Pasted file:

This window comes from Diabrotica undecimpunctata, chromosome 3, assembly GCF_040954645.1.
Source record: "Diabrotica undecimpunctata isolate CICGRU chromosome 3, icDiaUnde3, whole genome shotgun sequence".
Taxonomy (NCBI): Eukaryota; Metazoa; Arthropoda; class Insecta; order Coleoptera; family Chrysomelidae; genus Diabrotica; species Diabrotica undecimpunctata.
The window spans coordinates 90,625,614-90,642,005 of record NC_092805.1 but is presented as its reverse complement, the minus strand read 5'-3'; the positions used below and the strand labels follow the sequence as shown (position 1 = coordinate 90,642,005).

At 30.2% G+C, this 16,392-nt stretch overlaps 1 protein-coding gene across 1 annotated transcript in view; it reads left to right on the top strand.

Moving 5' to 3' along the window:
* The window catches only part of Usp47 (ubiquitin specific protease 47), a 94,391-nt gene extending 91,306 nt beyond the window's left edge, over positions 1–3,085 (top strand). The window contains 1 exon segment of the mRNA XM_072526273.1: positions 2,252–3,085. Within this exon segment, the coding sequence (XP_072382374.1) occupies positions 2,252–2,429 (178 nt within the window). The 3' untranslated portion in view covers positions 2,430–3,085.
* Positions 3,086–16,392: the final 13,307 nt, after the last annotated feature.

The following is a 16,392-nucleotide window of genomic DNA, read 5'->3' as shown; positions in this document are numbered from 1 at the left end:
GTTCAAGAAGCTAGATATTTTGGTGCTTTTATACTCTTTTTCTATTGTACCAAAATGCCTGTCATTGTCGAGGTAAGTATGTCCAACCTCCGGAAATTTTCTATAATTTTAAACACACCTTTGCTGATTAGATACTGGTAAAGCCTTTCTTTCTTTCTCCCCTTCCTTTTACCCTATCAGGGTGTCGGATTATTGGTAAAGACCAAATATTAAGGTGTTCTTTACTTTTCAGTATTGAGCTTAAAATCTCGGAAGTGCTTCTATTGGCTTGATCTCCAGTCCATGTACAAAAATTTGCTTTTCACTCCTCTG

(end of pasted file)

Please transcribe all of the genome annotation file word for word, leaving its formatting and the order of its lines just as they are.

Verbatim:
This window comes from Diabrotica undecimpunctata, chromosome 3, assembly GCF_040954645.1.
Source record: "Diabrotica undecimpunctata isolate CICGRU chromosome 3, icDiaUnde3, whole genome shotgun sequence".
Taxonomy (NCBI): Eukaryota; Metazoa; Arthropoda; class Insecta; order Coleoptera; family Chrysomelidae; genus Diabrotica; species Diabrotica undecimpunctata.
The window spans coordinates 90,625,614-90,642,005 of record NC_092805.1 but is presented as its reverse complement, the minus strand read 5'-3'; the positions used below and the strand labels follow the sequence as shown (position 1 = coordinate 90,642,005).

At 30.2% G+C, this 16,392-nt stretch overlaps 1 protein-coding gene across 1 annotated transcript in view; it reads left to right on the top strand.

Moving 5' to 3' along the window:
* The window catches only part of Usp47 (ubiquitin specific protease 47), a 94,391-nt gene extending 91,306 nt beyond the window's left edge, over positions 1–3,085 (top strand). The window contains 1 exon segment of the mRNA XM_072526273.1: positions 2,252–3,085. Within this exon segment, the coding sequence (XP_072382374.1) occupies positions 2,252–2,429 (178 nt within the window). The 3' untranslated portion in view covers positions 2,430–3,085.
* Positions 3,086–16,392: the final 13,307 nt, after the last annotated feature.

The following is a 16,392-nucleotide window of genomic DNA, read 5'->3' as shown; positions in this document are numbered from 1 at the left end:
GTTCAAGAAGCTAGATATTTTGGTGCTTTTATACTCTTTTTCTATTGTACCAAAATGCCTGTCATTGTCGAGGTAAGTATGTCCAACCTCCGGAAATTTTCTATAATTTTAAACACACCTTTGCTGATTAGATACTGGTAAAGCCTTTCTTTCTTTCTCCCCTTCCTTTTACCCTATCAGGGTGTCGGATTATTGGTAAAGACCAAATATTAAGGTGTTCTTTACTTTTCAGTATTGAGCTTAAAATCTCGGAAGTGCTTCTATTGGCTTGATCTCCAGTCCATGTACAAAAATTTGCTTTTCACTCCTCTG